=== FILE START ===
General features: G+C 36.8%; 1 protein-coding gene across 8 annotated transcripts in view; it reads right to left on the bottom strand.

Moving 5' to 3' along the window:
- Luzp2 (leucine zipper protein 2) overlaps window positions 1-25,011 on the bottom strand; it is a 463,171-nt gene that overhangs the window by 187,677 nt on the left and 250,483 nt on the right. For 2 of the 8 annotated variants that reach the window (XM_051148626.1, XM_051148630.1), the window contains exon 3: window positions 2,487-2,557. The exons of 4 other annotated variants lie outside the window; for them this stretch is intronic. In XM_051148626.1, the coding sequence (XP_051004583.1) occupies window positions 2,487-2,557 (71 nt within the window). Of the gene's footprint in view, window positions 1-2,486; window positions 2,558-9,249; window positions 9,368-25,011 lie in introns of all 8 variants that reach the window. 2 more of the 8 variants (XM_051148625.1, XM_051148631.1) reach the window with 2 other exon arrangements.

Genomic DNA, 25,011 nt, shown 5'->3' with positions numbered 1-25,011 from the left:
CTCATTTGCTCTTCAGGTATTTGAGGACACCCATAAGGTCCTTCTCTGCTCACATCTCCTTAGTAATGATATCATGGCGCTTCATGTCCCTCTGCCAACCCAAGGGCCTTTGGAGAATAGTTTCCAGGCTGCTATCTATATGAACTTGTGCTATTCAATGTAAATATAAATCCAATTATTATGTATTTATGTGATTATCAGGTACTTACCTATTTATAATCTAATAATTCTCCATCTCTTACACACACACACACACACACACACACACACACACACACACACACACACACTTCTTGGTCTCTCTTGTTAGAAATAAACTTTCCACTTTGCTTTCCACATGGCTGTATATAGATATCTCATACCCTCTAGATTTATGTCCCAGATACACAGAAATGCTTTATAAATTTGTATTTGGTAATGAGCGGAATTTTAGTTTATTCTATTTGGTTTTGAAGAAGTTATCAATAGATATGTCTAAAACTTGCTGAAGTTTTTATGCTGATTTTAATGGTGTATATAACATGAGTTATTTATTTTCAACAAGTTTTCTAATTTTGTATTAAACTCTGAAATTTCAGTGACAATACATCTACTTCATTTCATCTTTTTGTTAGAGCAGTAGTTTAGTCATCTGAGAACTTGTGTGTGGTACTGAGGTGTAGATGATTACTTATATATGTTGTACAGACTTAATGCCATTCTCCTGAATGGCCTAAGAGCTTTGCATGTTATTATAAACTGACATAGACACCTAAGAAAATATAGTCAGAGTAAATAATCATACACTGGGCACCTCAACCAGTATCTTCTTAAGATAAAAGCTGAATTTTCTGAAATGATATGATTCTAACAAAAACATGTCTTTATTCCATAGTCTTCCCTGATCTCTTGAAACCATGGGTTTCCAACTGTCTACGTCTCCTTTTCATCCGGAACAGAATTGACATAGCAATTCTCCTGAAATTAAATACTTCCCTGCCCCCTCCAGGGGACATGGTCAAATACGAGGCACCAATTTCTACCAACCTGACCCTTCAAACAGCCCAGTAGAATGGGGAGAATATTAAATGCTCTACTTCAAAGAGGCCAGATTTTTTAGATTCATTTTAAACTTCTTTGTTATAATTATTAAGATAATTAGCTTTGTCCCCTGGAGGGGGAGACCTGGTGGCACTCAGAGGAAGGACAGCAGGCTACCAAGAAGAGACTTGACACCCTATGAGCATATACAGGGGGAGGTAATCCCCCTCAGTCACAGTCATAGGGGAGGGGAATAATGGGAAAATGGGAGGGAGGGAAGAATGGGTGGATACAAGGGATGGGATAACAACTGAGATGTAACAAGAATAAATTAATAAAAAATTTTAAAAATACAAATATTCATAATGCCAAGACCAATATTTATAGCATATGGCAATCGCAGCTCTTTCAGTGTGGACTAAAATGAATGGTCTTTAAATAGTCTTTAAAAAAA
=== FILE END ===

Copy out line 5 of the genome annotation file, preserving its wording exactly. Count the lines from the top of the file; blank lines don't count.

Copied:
CTCATTTGCTCTTCAGGTATTTGAGGACACCCATAAGGTCCTTCTCTGCTCACATCTCCTTAGTAATGATATCATGGCGCTTCATGTCCCTCTGCCAACCCAAGGGCCTTTGGAGAATAGTTTCCAGGCTGCTATCTATATGAACTTGTGCTATTCAATGTAAATATAAATCCAATTATTATGTATTTATGTGATTATCAGGTACTTACCTATTTATAATCTAATAATTCTCCATCTCTTACACACACACACACACACACACACACACACACACACACACACACACACACTTCTTGGTCTCTCTTGTTAGAAATAAACTTTCCACTTTGCTTTCCACATGGCTGTATATAGATATCTCATACCCTCTAGATTTATGTCCCAGATACACAGAAATGCTTTATAAATTTGTATTTGGTAATGAGCGGAATTTTAGTTTATTCTATTTGGTTTTGAAGAAGTTATCAATAGATATGTCTAAAACTTGCTGAAGTTTTTATGCTGATTTTAATGGTGTATATAACATGAGTTATTTATTTTCAACAAGTTTTCTAATTTTGTATTAAACTCTGAAATTTCAGTGACAATACATCTACTTCATTTCATCTTTTTGTTAGAGCAGTAGTTTAGTCATCTGAGAACTTGTGTGTGGTACTGAGGTGTAGATGATTACTTATATATGTTGTACAGACTTAATGCCATTCTCCTGAATGGCCTAAGAGCTTTGCATGTTATTATAAACTGACATAGACACCTAAGAAAATATAGTCAGAGTAAATAATCATACACTGGGCACCTCAACCAGTATCTTCTTAAGATAAAAGCTGAATTTTCTGAAATGATATGATTCTAACAAAAACATGTCTTTATTCCATAGTCTTCCCTGATCTCTTGAAACCATGGGTTTCCAACTGTCTACGTCTCCTTTTCATCCGGAACAGAATTGACATAGCAATTCTCCTGAAATTAAATACTTCCCTGCCCCCTCCAGGGGACATGGTCAAATACGAGGCACCAATTTCTACCAACCTGACCCTTCAAACAGCCCAGTAGAATGGGGAGAATATTAAATGCTCTACTTCAAAGAGGCCAGATTTTTTAGATTCATTTTAAACTTCTTTGTTATAATTATTAAGATAATTAGCTTTGTCCCCTGGAGGGGGAGACCTGGTGGCACTCAGAGGAAGGACAGCAGGCTACCAAGAAGAGACTTGACACCCTATGAGCATATACAGGGGGAGGTAATCCCCCTCAGTCACAGTCATAGGGGAGGGGAATAATGGGAAAATGGGAGGGAGGGAAGAATGGGTGGATACAAGGGATGGGATAACAACTGAGATGTAACAAGAATAAATTAATAAAAAATTTTAAAAATACAAATATTCATAATGCCAAGACCAATATTTATAGCATATGGCAATCGCAGCTCTTTCAGTGTGGACTAAAATGAATGGTCTTTAAATAGTCTTTAAAAAAA